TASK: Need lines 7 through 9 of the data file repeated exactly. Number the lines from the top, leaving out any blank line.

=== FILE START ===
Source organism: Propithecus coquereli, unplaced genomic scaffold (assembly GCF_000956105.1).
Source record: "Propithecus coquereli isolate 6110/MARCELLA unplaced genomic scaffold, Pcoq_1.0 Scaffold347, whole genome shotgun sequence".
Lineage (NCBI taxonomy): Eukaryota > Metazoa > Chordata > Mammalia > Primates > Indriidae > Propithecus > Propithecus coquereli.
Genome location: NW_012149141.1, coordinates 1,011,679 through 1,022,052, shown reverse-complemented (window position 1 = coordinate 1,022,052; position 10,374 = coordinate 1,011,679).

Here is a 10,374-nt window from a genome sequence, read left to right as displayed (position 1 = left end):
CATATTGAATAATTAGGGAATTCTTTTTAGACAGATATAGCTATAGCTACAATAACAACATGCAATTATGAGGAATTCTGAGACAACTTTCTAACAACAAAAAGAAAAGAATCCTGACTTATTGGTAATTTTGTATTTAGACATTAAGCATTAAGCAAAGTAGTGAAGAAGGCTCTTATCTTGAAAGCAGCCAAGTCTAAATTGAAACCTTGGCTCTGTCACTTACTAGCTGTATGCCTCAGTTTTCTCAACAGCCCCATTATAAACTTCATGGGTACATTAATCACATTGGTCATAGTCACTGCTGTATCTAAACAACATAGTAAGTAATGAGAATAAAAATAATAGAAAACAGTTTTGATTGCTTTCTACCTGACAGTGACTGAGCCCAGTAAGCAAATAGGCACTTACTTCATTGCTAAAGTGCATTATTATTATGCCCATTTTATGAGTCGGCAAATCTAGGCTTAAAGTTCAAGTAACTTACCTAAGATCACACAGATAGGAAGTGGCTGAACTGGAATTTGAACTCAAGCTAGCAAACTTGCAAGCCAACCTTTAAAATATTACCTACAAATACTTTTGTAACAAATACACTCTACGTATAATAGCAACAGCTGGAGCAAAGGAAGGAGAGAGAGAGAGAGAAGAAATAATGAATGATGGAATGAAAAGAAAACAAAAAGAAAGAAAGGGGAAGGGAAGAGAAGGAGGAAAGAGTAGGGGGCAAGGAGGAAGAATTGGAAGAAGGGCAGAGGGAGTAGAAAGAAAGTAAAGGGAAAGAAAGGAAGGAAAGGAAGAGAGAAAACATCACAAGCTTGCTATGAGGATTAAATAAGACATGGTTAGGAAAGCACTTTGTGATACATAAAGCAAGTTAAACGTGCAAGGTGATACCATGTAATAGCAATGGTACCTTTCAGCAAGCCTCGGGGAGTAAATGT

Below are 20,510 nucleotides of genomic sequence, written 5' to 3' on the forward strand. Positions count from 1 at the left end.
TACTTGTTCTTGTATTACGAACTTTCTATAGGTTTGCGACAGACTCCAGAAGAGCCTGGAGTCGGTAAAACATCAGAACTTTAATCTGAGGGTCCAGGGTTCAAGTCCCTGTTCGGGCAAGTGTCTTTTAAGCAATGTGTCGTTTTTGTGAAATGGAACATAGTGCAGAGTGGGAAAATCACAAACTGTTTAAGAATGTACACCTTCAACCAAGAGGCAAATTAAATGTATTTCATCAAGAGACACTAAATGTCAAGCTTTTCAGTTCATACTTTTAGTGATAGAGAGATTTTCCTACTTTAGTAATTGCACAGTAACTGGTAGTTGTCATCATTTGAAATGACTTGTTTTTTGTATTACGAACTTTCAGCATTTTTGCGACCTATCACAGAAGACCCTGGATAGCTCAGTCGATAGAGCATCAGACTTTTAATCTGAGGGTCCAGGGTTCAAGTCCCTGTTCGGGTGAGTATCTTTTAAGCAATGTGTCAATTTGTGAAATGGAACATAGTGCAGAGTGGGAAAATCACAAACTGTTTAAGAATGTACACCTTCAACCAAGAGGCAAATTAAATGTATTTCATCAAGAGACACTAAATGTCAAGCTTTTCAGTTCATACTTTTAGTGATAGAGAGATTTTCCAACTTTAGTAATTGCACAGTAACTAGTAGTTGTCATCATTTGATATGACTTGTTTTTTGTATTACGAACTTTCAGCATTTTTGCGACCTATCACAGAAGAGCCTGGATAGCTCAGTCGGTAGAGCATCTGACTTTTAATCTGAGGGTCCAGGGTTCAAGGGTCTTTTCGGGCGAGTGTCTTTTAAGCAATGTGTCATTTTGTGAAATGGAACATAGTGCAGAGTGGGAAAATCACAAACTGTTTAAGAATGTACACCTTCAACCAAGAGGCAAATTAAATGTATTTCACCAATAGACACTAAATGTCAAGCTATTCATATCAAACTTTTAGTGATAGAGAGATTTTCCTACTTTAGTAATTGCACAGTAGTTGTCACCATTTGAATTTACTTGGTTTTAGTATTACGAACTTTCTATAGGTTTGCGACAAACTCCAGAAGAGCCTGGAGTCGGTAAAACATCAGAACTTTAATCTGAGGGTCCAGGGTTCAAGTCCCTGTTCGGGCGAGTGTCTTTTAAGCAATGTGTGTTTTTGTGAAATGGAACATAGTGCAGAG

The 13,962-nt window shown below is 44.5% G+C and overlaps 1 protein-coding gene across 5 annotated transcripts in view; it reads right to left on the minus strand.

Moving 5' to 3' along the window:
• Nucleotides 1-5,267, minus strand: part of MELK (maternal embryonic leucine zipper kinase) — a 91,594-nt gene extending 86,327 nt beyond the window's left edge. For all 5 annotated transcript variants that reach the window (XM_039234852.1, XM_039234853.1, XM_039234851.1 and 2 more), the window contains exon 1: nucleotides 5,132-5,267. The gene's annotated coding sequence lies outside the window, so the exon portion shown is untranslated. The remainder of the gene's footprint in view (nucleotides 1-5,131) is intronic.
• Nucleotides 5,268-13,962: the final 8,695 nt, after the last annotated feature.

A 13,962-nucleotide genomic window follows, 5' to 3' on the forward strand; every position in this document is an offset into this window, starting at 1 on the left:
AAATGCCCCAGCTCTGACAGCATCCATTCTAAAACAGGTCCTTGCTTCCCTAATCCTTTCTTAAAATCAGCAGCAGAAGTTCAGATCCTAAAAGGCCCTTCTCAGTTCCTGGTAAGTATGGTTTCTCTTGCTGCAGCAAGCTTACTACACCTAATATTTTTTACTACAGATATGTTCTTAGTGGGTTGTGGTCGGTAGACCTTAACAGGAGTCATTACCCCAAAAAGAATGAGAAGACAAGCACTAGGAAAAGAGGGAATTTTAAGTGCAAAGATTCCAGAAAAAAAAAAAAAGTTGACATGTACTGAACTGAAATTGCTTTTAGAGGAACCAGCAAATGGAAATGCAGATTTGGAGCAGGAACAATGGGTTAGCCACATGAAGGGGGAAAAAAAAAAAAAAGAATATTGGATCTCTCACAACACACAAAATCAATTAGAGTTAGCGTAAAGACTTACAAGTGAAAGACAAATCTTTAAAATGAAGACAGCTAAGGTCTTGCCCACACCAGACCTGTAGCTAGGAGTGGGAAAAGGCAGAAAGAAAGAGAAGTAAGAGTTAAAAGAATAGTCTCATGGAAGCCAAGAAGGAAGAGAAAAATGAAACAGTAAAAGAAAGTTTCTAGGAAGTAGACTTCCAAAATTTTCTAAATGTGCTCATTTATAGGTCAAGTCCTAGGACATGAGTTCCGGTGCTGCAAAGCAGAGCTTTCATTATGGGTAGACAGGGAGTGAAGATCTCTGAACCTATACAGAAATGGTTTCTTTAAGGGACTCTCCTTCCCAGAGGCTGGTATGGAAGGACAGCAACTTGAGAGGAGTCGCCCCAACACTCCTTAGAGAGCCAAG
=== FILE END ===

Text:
Below are 20,510 nucleotides of genomic sequence, written 5' to 3' on the forward strand. Positions count from 1 at the left end.
TACTTGTTCTTGTATTACGAACTTTCTATAGGTTTGCGACAGACTCCAGAAGAGCCTGGAGTCGGTAAAACATCAGAACTTTAATCTGAGGGTCCAGGGTTCAAGTCCCTGTTCGGGCAAGTGTCTTTTAAGCAATGTGTCGTTTTTGTGAAATGGAACATAGTGCAGAGTGGGAAAATCACAAACTGTTTAAGAATGTACACCTTCAACCAAGAGGCAAATTAAATGTATTTCATCAAGAGACACTAAATGTCAAGCTTTTCAGTTCATACTTTTAGTGATAGAGAGATTTTCCTACTTTAGTAATTGCACAGTAACTGGTAGTTGTCATCATTTGAAATGACTTGTTTTTTGTATTACGAACTTTCAGCATTTTTGCGACCTATCACAGAAGACCCTGGATAGCTCAGTCGATAGAGCATCAGACTTTTAATCTGAGGGTCCAGGGTTCAAGTCCCTGTTCGGGTGAGTATCTTTTAAGCAATGTGTCAATTTGTGAAATGGAACATAGTGCAGAGTGGGAAAATCACAAACTGTTTAAGAATGTACACCTTCAACCAAGAGGCAAATTAAATGTATTTCATCAAGAGACACTAAATGTCAAGCTTTTCAGTTCATACTTTTAGTGATAGAGAGATTTTCCAACTTTAGTAATTGCACAGTAACTAGTAGTTGTCATCATTTGATATGACTTGTTTTTTGTATTACGAACTTTCAGCATTTTTGCGACCTATCACAGAAGAGCCTGGATAGCTCAGTCGGTAGAGCATCTGACTTTTAATCTGAGGGTCCAGGGTTCAAGGGTCTTTTCGGGCGAGTGTCTTTTAAGCAATGTGTCATTTTGTGAAATGGAACATAGTGCAGAGTGGGAAAATCACAAACTGTTTAAGAATGTACACCTTCAACCAAGAGGCAAATTAAATGTATTTCACCAATAGACACTAAATGTCAAGCTATTCATATCAAACTTTTAGTGATAGAGAGATTTTCCTACTTTAGTAATTGCACAGTAGTTGTCACCATTTGAATTTACTTGGTTTTAGTATTACGAACTTTCTATAGGTTTGCGACAAACTCCAGAAGAGCCTGGAGTCGGTAAAACATCAGAACTTTAATCTGAGGGTCCAGGGTTCAAGTCCCTGTTCGGGCGAGTGTCTTTTAAGCAATGTGTGTTTTTGTGAAATGGAACATAGTGCAGAG

The 13,962-nt window shown below is 44.5% G+C and overlaps 1 protein-coding gene across 5 annotated transcripts in view; it reads right to left on the minus strand.